04/16/10 6:45 PM ET
Yankees place Park on 15-day disabled list
Veteran reliever has low-level right hamstring strain
By Bryan Hoch and Tim Britton / MLB.com
Park felt his hamstring tweak while warming up during New York's 6-2 victory over Los Angeles on Thursday. On Friday, he was sent to team physician Dr. Christopher Ahmad and had a MRI while the club debated whether to place him on the DL.
"There's a possibility that he would have pitched for us next week, but you run your bullpen short and you take the chance of hurting him worse," manager Joe Girardi said.
Park experienced right hamstring issues last September while with the Phillies but healed in time to join the club for the National League Championship Series and World Series, during which his pitching piqued the Yankees' interest.
Girardi said that Park might have been ready to pitch as soon as next week for the series at Oakland, but the prior hamstring issue influenced the decision.
Park felt that he might have been able to pitch in three or four days but understands why the Yankees want to be cautious.
"It's not really hurt. It's just a little sore," Park said. "They asked me to just think about the DL for 15 days and I'll be 100 percent ready. That's the idea."
Logan, 25, had a 1.35 ERA in three appearances at Triple-A after making a strong bid to open the year on the Yankees' roster as a second lefty to complement Damaso Marte.
Girardi said that a mechanical adjustment Logan made involving his leg kick, which is now more straight up and down over the rubber, helped his velocity and consistency this spring. In 10 1/3 Grapefruit League innings spanning 10 appearances, he had a 1.74 ERA.
"He pitched extremely well for us," Girardi said. "He just happened to be in a situation where we have an extremely deep bullpen. I think he would have been on a lot of other clubs, the way he pitched in Spring Training. This is an opportunity for him, and it gives us another left-hander, but I will use him against right-handers as well."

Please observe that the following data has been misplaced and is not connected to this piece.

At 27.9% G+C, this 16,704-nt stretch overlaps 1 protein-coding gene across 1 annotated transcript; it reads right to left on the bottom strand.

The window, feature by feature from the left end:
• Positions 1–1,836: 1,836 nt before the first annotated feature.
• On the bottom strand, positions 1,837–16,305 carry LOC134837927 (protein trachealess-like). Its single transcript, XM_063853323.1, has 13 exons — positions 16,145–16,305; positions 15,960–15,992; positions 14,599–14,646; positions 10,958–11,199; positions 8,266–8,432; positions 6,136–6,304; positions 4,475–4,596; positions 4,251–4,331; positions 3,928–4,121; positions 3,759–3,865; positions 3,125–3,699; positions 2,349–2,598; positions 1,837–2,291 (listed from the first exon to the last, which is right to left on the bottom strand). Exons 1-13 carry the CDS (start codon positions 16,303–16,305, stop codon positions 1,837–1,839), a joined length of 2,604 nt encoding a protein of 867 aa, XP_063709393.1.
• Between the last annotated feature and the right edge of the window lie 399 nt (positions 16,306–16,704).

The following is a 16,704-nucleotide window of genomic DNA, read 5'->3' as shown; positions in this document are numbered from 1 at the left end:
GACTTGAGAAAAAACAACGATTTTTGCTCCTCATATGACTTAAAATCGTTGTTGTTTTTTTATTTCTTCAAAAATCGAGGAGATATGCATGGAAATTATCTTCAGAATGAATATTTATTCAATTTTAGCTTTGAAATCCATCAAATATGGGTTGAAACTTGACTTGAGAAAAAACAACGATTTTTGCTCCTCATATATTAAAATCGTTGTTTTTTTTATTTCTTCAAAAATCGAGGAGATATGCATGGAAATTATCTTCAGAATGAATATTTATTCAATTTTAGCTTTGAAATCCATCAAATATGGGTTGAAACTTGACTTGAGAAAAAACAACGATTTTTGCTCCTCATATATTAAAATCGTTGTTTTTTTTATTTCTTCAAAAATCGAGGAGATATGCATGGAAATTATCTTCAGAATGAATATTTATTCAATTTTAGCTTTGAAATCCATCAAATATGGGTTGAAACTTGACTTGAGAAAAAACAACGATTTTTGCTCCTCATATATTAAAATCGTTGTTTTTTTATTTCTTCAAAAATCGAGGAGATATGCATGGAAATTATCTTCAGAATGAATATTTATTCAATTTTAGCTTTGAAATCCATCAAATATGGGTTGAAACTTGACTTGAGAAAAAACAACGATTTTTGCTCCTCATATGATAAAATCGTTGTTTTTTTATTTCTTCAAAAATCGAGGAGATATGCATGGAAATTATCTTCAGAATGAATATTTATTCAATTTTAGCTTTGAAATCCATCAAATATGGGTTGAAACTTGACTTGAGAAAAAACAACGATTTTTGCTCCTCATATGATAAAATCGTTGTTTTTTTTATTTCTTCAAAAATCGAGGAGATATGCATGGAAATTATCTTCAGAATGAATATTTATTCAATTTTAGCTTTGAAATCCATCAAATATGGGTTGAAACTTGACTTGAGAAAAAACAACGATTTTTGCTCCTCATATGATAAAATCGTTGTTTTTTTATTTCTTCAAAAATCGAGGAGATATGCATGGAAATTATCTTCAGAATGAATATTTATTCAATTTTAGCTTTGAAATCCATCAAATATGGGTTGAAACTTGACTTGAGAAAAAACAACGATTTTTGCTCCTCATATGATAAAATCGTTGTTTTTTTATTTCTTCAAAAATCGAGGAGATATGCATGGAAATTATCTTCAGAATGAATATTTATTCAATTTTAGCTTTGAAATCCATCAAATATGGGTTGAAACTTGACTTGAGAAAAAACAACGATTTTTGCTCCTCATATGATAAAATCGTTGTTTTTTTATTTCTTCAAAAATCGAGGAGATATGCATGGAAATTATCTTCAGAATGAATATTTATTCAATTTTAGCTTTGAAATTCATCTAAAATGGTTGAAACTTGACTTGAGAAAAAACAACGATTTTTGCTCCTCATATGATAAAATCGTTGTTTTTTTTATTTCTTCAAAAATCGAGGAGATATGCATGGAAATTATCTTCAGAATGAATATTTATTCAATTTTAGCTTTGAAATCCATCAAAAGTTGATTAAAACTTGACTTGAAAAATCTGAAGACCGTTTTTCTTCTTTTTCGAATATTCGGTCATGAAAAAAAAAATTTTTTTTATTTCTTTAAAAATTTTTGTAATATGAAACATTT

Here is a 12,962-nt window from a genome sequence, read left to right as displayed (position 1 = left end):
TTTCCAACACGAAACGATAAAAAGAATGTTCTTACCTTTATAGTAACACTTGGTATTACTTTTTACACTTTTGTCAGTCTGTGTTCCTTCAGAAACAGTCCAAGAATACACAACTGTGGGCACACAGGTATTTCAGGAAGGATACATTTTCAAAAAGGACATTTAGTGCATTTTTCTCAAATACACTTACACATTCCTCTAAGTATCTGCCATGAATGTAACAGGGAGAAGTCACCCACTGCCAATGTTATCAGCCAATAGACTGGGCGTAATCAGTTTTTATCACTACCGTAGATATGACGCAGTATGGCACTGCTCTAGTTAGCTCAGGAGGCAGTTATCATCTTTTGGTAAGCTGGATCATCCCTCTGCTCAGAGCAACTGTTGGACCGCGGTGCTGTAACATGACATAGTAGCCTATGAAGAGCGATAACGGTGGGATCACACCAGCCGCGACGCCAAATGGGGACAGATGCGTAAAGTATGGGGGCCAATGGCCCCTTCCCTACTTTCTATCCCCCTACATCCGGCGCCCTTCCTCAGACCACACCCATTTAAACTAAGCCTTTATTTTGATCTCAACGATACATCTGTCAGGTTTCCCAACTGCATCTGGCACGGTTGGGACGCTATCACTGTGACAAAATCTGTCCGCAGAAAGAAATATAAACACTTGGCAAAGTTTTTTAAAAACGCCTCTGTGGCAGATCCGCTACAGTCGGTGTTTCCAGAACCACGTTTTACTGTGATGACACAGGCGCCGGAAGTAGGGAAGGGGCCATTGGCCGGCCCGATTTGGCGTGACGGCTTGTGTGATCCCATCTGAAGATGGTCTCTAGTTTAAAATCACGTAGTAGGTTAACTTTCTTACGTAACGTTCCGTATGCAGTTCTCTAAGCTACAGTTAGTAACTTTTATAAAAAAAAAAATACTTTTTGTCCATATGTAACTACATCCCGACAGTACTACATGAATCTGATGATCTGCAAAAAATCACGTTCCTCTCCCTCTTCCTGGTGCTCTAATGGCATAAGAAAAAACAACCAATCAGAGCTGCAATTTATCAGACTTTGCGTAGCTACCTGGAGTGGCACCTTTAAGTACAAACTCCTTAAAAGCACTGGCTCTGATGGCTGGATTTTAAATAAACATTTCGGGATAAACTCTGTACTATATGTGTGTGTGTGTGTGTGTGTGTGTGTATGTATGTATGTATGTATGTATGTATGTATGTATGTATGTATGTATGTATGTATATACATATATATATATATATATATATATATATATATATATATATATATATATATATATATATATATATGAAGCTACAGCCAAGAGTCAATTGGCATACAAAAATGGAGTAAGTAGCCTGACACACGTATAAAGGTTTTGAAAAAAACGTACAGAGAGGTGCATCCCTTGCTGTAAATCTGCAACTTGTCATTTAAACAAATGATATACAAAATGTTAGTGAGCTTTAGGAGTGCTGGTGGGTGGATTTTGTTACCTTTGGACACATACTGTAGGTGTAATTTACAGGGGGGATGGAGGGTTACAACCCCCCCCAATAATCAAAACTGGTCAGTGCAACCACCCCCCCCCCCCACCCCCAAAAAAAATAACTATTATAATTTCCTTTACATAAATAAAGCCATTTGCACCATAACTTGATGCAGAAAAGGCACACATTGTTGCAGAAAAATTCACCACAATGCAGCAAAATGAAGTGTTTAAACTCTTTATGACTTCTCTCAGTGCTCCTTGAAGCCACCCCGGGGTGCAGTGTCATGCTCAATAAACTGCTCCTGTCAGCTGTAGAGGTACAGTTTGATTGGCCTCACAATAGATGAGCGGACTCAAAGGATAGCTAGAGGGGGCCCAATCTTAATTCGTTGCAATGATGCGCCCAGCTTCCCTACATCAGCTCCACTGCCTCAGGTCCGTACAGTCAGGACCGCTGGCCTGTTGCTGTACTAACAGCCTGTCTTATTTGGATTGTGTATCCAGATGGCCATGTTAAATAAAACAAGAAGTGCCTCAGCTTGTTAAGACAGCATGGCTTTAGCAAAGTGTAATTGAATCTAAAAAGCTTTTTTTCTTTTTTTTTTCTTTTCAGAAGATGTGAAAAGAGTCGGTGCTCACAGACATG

Girardi has been trying to sort out his bullpen mix over the first nine games, and Park's injury tosses in a new wrinkle. No longer can the Yankees ask three innings of Alfredo Aceves, for example, knowing that Park would be available to pitch a longer outing the next day.
"It changes it a little bit," Girardi said. "It gives guys different opportunities now in some of those innings." -- Bryan Hoch
Granderson adjusting to new home
NEW YORK -- If you see Curtis Granderson hesitate slightly on batted balls, there is an explanation: The center fielder is still adjusting to playing in the new Yankee Stadium.
Granderson said on Friday that he has had some difficulty tracking balls off the bat, and he is not alone. The Angels' Torii Hunter told Granderson before Thursday's game that he had the same issue on Tuesday and Wednesday.
"I was trying to figure out what it was, and I'm still trying to put my finger on it," Granderson said. "It's an adjustment, partly because we didn't get a chance to get a workout day here. We jumped right from the start of the season.